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Talking Business: Fashion will lose out if we leave the EU

Frances Corner

For decades, the British fashion industry has set the global agenda and today our labels are among the most desirable, respected and loved on the planet.

From long-established names such as Vivienne Westwood, Stella McCartney, Burberry and Alexander McQueen, to the newest designer talent, such as James Long, William Tempest and Sophia Webster, British fashion is defined by its forward-thinking, daring and creative approach.

Fashion, and its intrinsic relationship to our economy, social impact, creative education and sense of identity, is vital to Britain. Central to our success is the ability to keep pace and stay competitive, and our membership of the European Union underpins that.

Fashion is a global business, so the movement of people and their ideas is requisite in facilitating innovation and creativity, as well as maintaining and developing skills.

Almost 75% of British exports of clothing, hats and footwear go to countries across the EU

As the head of one of Britain’s leading fashion schools, I see the commitment and excitement in young people as they arrive on their first day dreaming of where a fashion career could take them. Maintaining mobility supports collaboration and connectivity as well as growth of businesses by ensuring recruitment of talent. It’s my belief that should we leave the EU, our UK fashion talent would be less accessible to the continent’s businesses and lose out to positions at global brands based in Europe. (Continues below the ad)

Not only does the EU offer fantastic opportunities for our students, it also allows us to welcome those from around the EU to study at the London College of Fashion. This convergence of ideas, cultures and heritage is what enriches us all. It benefits all of our students and staff, and it ultimately benefits our creative industry and economy as we cultivate innovation.

The Worth project proactively facilitated the crossing of EU borders to bring fashion designers, manufacturers, craft makers and technology partners together to create new products and services. Without EU investment and funding, we would not be able to support these connections and this development. Projects like this directly benefit Britain, our fashion industry and our economy.

There is a lot at stake in this referendum. Almost 75% of British exports of clothing, hats and footwear go to countries across the EU and its single market of 500 million consumers, government research shows. This is worth a staggering £5bn to our economy. Free trading also means fashion businesses in the UK benefit from less bureaucracy while receiving better deals on tariffs and regulation.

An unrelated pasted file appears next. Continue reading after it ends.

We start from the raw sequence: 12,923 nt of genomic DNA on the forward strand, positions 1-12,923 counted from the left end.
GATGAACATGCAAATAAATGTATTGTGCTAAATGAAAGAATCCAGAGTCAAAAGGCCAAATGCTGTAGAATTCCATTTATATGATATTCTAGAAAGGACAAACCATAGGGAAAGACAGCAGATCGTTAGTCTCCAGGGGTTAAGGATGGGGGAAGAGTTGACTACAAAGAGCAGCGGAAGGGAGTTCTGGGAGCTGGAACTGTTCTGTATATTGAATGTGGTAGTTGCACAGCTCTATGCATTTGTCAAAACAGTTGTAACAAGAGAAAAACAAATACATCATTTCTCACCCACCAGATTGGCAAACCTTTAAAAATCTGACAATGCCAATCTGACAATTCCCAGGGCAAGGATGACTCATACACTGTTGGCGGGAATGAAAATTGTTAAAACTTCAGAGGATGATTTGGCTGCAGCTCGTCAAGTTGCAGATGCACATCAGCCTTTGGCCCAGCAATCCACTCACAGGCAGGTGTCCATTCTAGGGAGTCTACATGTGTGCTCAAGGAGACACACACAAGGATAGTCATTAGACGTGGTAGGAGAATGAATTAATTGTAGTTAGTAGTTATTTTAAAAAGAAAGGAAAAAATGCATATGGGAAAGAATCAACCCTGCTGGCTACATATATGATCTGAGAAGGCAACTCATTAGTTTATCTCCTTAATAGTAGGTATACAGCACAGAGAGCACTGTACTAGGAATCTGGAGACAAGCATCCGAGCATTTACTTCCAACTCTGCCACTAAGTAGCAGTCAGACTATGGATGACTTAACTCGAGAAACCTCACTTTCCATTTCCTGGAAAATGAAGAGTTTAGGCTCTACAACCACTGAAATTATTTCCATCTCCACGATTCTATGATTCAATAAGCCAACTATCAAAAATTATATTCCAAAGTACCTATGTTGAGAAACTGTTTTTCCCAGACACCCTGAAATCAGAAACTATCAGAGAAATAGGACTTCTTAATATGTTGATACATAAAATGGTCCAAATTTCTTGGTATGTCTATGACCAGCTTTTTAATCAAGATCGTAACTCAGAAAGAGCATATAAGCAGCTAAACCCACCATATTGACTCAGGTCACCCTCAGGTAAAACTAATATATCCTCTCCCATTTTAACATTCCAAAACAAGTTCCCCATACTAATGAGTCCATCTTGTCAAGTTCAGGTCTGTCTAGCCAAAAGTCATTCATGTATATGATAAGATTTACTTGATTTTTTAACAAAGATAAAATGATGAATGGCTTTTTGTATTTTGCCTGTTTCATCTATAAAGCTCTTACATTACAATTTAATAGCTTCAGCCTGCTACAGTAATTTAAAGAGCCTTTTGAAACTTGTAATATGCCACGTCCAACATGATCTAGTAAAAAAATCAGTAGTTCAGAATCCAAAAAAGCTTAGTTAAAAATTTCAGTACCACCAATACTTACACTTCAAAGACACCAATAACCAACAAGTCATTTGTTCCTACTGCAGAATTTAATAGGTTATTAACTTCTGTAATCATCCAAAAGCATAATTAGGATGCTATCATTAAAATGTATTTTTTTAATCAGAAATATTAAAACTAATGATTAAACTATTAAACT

Outside the EU, the UK’s position in fashion would be significantly diminished. The European internal market is big enough to thrive without us and, although I have no doubt that London fashion would continue to be seen as relevant, it would be considered alongside of a number of competitors and potential partners from across the world.

And while our access to trade is not confined to the EU, our influence is certainly elevated because of it. The EU has signed free trade agreements on our behalf with more than 50 countries and is negotiating deals with the US, Australia and Japan too. Being a part of the EU gives us this negotiating power and I feel strongly that we need to maintain this level of sway and remain part of the world’s biggest market.

By leaving the single market – as the Vote Leave campaign has confirmed it wants to do – we would no longer be part of the EU’s free trade agreements, so we would have to renegotiate. For me, this would mark a backwards step and I want to see our UK fashion industry leading, not following behind.

Ultimately, this referendum comes down to whether we want continued prosperity, connectivity, innovation and growth for our country. Or whether we want uncertainty. Britain sits at the heart of the global fashion industry and we are proud of that. So that’s why I will be voting to keep Britain in the EU on June 23.

Frances Corner is pro vice-chancellor of University of the Arts London and head of London College of Fashion

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